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[deleted] t1_j92ew0x wrote

Nah the amount of vegetation required would be way more than could fit to do anything significant. Plants don't use that much CO2, and I don't think CO2 levels change the structural properties of the plants, it just accelerates growth rate in general.


fleebleganger t1_j92uo06 wrote

A mature oak tree weighs somewhere around 2,000 tons.

The average American generates 16 tons of carbon a year. That’s 125 years of emissions covered.

So each tree does quite a bit


[deleted] t1_j92zbbe wrote

Most of that weight is not carbon though, it's mostly water. And I don't know how you think you're going to get mature oak trees in urban densely populated areas anytime soon.


jackzander t1_j94r9bs wrote

A mature oak tree does not weigh 4,000,000 pounds.

You fucked up some math.


bernyzilla t1_j96s0nq wrote

Thank you. 2,000 tones is an insane amount. A quick Google search puts the weight closer to 20,000 pounds or ten tons.

Which will dramatically change the calculus for carbon sequestration. Also remember that this only works for new trees, and that mature forests release as much carbon as they absorb.

Still, I am all for planning as much trees as we can possibly get away with. Climate change is an emergency and we should be doing everything possible to mitigate it.


danielravennest t1_j97fst3 wrote

Within reason, the individual tree weight doesn't matter. A "closed canopy" is when you look up in a forest and can't see any sky, just leaves and branches. That means all the available sunlight is being used by leaves.

So for a given soil and climate, a closed canopy maximizes the CO2 capture in tons per acre/hectare. If you want to produce durable wood products and store the carbon, you generally don't want a lot of little skinny trees. You want the trunks to be big enough to get useful pieces out of it.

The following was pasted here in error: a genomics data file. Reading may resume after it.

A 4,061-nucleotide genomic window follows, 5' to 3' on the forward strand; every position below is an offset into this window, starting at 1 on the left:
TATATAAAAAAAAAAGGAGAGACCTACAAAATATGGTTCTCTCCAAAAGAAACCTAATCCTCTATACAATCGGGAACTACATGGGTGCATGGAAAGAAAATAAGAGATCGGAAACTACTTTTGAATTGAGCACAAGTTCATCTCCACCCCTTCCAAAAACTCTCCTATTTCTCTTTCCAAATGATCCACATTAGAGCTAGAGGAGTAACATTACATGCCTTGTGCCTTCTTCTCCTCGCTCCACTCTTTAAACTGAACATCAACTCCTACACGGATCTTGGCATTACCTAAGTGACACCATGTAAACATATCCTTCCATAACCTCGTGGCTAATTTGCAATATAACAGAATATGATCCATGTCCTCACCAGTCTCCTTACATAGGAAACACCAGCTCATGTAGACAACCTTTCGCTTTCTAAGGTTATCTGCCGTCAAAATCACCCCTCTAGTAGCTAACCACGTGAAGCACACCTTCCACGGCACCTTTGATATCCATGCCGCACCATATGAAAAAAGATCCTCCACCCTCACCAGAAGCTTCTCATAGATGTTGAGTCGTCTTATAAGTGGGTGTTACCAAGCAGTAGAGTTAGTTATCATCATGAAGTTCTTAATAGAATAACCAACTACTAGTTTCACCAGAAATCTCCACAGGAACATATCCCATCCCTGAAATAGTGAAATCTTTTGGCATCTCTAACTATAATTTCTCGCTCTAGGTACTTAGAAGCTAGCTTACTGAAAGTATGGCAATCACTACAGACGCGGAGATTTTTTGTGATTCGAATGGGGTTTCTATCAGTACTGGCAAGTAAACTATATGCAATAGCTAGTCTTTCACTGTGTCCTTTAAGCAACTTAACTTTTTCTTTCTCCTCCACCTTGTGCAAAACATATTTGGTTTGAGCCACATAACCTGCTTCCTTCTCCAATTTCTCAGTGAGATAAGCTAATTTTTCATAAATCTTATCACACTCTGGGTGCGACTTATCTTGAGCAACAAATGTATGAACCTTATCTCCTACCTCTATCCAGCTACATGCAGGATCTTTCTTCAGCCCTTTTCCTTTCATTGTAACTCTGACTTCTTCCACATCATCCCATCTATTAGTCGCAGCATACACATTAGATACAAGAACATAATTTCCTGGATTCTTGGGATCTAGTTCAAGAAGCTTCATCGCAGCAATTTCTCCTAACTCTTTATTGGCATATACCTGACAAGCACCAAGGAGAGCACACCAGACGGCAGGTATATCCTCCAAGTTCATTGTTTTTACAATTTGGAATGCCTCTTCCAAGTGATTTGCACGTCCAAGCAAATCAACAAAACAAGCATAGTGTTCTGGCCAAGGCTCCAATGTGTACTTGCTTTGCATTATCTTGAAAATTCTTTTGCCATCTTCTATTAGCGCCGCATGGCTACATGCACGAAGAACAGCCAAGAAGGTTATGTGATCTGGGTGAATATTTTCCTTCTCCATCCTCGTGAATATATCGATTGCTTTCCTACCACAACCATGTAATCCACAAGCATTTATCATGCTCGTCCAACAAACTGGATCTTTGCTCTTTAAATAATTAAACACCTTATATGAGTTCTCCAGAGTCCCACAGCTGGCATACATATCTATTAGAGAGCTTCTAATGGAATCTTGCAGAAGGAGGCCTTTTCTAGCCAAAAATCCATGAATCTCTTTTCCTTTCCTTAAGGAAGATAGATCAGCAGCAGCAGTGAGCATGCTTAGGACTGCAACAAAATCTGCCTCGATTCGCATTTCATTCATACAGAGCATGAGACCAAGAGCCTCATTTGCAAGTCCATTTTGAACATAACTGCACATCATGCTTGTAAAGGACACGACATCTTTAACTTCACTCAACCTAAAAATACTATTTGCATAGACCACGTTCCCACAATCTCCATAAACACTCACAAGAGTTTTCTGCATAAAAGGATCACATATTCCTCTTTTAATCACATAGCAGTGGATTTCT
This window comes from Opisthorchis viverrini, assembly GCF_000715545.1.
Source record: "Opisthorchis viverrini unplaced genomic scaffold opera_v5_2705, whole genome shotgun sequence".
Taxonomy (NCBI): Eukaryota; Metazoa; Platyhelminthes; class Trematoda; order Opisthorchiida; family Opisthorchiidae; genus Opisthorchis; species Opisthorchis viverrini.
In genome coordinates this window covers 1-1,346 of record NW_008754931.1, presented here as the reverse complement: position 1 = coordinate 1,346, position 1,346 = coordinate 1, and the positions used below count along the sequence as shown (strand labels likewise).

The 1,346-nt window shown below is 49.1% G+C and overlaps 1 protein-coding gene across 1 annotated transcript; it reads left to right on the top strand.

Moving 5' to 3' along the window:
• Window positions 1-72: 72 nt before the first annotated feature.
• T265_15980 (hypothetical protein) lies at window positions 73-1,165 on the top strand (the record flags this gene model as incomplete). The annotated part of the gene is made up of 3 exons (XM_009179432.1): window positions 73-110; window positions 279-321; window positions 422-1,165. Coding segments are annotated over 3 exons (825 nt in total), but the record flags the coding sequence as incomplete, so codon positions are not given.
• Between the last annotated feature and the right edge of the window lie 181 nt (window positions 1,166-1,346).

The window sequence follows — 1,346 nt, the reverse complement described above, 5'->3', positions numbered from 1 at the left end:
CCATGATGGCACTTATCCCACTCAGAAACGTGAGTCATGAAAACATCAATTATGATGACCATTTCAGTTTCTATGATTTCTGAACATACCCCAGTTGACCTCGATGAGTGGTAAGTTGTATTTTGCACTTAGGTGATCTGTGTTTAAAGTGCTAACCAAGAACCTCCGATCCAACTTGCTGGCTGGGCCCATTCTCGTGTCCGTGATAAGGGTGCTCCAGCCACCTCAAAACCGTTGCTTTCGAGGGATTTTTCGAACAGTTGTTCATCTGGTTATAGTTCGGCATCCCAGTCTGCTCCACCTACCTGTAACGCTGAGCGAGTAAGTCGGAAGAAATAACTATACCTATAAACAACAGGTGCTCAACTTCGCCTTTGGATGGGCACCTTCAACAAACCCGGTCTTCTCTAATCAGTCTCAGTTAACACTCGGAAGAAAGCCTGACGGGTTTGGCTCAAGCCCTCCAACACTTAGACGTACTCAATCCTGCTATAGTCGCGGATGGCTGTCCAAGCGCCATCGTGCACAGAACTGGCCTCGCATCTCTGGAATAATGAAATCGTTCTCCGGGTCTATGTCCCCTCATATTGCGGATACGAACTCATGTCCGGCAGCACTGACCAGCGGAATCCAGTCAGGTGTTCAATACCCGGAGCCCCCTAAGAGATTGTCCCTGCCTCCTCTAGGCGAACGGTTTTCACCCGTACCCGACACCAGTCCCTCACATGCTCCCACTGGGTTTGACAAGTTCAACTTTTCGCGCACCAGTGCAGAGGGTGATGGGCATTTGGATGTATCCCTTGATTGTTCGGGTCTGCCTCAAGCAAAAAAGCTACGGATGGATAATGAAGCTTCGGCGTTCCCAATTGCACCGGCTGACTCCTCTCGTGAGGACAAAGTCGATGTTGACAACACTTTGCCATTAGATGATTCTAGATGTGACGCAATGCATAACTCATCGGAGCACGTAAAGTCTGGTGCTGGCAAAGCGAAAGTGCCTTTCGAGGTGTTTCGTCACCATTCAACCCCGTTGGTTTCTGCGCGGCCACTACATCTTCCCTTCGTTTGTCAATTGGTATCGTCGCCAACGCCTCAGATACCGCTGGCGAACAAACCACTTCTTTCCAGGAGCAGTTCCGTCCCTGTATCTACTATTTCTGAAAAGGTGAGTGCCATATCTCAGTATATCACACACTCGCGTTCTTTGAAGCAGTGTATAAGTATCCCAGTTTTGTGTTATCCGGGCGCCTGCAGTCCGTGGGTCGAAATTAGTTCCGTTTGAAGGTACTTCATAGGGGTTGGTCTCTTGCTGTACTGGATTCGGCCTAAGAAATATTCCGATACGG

iinavpov t1_j95aho0 wrote

More like 4 tonnes.

Also takes a century to grow.


danielravennest t1_j97e8rr wrote

That's a completely wrong number. An 80 foot red oak grown in a forest is about 10 tons. That assumes it is 2 feet in diameter at the base.

Source: former tree farmer, and now woodworker "from the tree". That means I harvest a tree, get it cut into lumber, and dry it. I know how much those logs weigh.

The biggest log I ever dealt with was a 3 feet in diameter x 20 ft long oak, which was 5 tons. That was a yard oak, rather than a forest oak. Lack of competition allowed big side branches and therefore a fat trunk.

A freshly cut southern red oak is about 42 pounds per cubic foot oven dry weight, and an equal amount of water when freshly cut. "Dried" wood contains 6-14% moisture in addition to the dry weight. Wood is porous, and exchanges moisture with air that has any humidity in it. So in practice the weight in a finished product is about 46 pounds per cubic foot.